Category Archives: On Education

“A Veritable Abyss of Knowledge”

By way of clever and often very funny satire, the French humanist Francois Rabelais (1494-1553) attacked the perceived sterility of Scholastic logic and the world-denial of the traditional monastic orders. One of his attacks came in the form of a … Continue reading

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Education Is About What Things Are For, Not About How They Work

Education is not job training; it is not even schooling. Education, in so many words, is knowing what things are for, not simply how they work. The truly educated person understands the proper uses to which such things as bodies, … Continue reading

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The Liberating Knowledge of Letters

Here’s a snippet from a letter about the educated man, written ca. 1160 A.D.: it is the knowlege of letters that leads one forth from the common ignorance of human beings and from the stolid torpor that characterizes the dull-witted, … Continue reading

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The Technology of Grades

Being something of a perfectionist, I’ve always had to varying degrees “grade anxiety” about my schoolwork. Insofar as mere numbers are concerned, I did “OK” at New St. Andrews College in my B.A. work and I’m doing “Very Well” at … Continue reading

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Useless Learning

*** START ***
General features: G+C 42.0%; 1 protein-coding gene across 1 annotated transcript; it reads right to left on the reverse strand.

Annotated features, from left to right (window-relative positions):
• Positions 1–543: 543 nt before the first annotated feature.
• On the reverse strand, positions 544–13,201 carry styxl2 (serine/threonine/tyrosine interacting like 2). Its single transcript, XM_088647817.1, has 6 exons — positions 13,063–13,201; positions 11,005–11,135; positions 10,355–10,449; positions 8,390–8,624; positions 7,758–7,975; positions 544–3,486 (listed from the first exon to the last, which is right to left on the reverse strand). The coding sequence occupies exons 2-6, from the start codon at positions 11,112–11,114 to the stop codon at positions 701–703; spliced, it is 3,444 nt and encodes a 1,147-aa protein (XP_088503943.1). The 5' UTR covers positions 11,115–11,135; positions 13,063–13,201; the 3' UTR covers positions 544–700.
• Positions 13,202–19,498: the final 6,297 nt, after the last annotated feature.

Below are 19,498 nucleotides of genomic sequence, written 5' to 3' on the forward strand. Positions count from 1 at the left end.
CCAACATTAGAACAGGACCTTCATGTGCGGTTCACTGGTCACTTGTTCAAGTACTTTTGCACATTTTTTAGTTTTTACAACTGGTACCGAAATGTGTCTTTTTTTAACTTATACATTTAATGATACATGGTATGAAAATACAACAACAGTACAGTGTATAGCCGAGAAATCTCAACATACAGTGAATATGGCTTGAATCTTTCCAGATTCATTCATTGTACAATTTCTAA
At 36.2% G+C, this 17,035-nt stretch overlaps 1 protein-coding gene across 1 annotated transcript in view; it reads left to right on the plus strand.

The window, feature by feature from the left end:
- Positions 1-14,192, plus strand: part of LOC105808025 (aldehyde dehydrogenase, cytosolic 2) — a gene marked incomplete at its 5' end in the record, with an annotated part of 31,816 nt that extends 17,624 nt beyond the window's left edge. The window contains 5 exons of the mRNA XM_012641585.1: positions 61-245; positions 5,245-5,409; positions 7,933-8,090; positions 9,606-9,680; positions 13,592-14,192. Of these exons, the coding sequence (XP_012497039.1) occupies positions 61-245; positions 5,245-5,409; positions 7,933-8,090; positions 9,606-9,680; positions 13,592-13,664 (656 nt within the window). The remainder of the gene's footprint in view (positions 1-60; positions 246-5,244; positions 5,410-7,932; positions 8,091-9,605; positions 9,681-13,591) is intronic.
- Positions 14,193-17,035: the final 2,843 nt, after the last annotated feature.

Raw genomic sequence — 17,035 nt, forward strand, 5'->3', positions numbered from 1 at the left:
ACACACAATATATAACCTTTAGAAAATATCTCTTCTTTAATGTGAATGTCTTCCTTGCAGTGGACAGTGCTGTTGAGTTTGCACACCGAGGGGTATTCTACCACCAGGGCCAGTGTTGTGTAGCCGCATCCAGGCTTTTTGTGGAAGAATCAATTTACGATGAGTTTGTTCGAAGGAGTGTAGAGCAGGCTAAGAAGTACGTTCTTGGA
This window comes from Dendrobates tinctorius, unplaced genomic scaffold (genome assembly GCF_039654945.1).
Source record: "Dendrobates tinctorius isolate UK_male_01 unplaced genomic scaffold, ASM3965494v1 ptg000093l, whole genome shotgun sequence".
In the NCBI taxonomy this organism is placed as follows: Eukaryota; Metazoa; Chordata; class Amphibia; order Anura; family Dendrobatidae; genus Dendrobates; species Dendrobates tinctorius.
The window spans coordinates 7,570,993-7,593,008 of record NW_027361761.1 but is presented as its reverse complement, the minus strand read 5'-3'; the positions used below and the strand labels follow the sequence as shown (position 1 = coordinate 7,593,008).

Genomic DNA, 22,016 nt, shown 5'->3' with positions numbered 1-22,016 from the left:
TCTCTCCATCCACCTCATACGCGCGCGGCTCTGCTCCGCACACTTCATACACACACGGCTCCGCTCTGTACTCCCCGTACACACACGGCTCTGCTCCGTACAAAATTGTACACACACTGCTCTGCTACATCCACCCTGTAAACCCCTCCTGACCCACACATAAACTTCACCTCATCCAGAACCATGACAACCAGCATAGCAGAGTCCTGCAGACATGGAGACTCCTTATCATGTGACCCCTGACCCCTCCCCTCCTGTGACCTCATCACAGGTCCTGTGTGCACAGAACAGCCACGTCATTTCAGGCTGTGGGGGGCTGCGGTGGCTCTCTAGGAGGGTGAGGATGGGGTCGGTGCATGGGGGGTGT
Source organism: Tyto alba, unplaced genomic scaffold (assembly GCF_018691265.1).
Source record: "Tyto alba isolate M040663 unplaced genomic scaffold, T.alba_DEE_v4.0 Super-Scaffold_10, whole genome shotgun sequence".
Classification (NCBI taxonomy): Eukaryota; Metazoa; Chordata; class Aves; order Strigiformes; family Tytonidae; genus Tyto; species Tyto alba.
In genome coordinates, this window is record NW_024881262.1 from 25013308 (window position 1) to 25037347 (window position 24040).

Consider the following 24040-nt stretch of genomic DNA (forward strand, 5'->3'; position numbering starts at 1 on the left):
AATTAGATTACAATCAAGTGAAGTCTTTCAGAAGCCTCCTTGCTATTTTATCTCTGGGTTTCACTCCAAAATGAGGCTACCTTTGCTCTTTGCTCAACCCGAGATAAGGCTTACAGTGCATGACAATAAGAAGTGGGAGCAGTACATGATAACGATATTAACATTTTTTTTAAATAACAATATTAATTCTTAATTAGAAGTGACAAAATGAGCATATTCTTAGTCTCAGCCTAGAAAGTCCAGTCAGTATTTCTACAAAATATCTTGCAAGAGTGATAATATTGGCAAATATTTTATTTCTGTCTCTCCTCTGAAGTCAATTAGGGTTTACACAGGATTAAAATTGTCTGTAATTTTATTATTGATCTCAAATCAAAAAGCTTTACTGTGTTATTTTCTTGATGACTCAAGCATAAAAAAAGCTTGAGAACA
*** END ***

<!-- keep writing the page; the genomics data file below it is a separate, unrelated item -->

Here is possibly the best article I have ever read on Liberal Arts Education: For Useless Learning. Dr. Leithart is a former teacher of mine at New St. Andrews College. In my time there, I was blessed to take a … Continue reading

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Beza on the Education of A Minister

In recent weeks I’ve cited Calvin from Institutes Book II, Chapter 2, Section 15 several times on the goodness – and perhaps the necessity – of studying works outside of the Bible. Today I ran into this fantastic quote from … Continue reading

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“A Skimpy Knowledge is Not a Pleasing Thing”

Here’s a nice little exhortation from Hugh of St. Victor (ca. 1096 – 1141), one of the greatest of the Medieval theologians, concerning those who complain that they have no time to study things which they feel are superfluous to … Continue reading

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